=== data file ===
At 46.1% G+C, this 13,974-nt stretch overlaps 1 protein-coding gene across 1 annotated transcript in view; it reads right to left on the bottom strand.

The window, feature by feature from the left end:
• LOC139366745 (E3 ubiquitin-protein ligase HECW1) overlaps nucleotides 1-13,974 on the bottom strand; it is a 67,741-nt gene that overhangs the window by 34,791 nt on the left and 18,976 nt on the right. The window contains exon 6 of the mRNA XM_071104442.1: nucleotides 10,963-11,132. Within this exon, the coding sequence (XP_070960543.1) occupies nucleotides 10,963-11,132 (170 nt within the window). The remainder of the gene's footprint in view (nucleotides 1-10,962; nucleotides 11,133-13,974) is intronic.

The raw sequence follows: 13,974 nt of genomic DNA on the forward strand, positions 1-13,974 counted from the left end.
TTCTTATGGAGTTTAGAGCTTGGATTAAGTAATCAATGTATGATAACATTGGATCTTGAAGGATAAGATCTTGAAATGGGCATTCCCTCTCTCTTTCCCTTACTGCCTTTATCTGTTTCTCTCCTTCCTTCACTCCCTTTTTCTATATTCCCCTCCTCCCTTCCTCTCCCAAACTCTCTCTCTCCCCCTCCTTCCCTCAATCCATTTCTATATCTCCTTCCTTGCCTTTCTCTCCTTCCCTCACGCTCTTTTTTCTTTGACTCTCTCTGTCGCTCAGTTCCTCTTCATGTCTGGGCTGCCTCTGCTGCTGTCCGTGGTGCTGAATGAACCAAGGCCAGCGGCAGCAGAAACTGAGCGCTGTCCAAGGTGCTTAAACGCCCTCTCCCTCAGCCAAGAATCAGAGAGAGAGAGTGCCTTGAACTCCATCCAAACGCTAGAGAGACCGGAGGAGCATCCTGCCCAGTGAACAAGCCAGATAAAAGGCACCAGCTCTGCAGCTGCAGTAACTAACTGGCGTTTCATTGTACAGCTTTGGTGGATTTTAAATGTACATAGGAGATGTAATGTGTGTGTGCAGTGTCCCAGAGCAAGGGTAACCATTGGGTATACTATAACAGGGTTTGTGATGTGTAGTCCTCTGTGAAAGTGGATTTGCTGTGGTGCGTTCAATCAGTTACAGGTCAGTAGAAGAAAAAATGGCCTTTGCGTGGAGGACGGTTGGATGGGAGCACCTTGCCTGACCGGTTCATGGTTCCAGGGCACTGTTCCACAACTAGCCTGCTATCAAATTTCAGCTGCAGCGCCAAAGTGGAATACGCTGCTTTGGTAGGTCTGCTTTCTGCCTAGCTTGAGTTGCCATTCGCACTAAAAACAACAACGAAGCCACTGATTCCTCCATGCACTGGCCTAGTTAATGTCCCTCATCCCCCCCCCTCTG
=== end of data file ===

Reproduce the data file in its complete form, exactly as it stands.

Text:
At 46.1% G+C, this 13,974-nt stretch overlaps 1 protein-coding gene across 1 annotated transcript in view; it reads right to left on the bottom strand.

The window, feature by feature from the left end:
• LOC139366745 (E3 ubiquitin-protein ligase HECW1) overlaps nucleotides 1-13,974 on the bottom strand; it is a 67,741-nt gene that overhangs the window by 34,791 nt on the left and 18,976 nt on the right. The window contains exon 6 of the mRNA XM_071104442.1: nucleotides 10,963-11,132. Within this exon, the coding sequence (XP_070960543.1) occupies nucleotides 10,963-11,132 (170 nt within the window). The remainder of the gene's footprint in view (nucleotides 1-10,962; nucleotides 11,133-13,974) is intronic.

The raw sequence follows: 13,974 nt of genomic DNA on the forward strand, positions 1-13,974 counted from the left end.
TTCTTATGGAGTTTAGAGCTTGGATTAAGTAATCAATGTATGATAACATTGGATCTTGAAGGATAAGATCTTGAAATGGGCATTCCCTCTCTCTTTCCCTTACTGCCTTTATCTGTTTCTCTCCTTCCTTCACTCCCTTTTTCTATATTCCCCTCCTCCCTTCCTCTCCCAAACTCTCTCTCTCCCCCTCCTTCCCTCAATCCATTTCTATATCTCCTTCCTTGCCTTTCTCTCCTTCCCTCACGCTCTTTTTTCTTTGACTCTCTCTGTCGCTCAGTTCCTCTTCATGTCTGGGCTGCCTCTGCTGCTGTCCGTGGTGCTGAATGAACCAAGGCCAGCGGCAGCAGAAACTGAGCGCTGTCCAAGGTGCTTAAACGCCCTCTCCCTCAGCCAAGAATCAGAGAGAGAGAGTGCCTTGAACTCCATCCAAACGCTAGAGAGACCGGAGGAGCATCCTGCCCAGTGAACAAGCCAGATAAAAGGCACCAGCTCTGCAGCTGCAGTAACTAACTGGCGTTTCATTGTACAGCTTTGGTGGATTTTAAATGTACATAGGAGATGTAATGTGTGTGTGCAGTGTCCCAGAGCAAGGGTAACCATTGGGTATACTATAACAGGGTTTGTGATGTGTAGTCCTCTGTGAAAGTGGATTTGCTGTGGTGCGTTCAATCAGTTACAGGTCAGTAGAAGAAAAAATGGCCTTTGCGTGGAGGACGGTTGGATGGGAGCACCTTGCCTGACCGGTTCATGGTTCCAGGGCACTGTTCCACAACTAGCCTGCTATCAAATTTCAGCTGCAGCGCCAAAGTGGAATACGCTGCTTTGGTAGGTCTGCTTTCTGCCTAGCTTGAGTTGCCATTCGCACTAAAAACAACAACGAAGCCACTGATTCCTCCATGCACTGGCCTAGTTAATGTCCCTCATCCCCCCCCCTCTG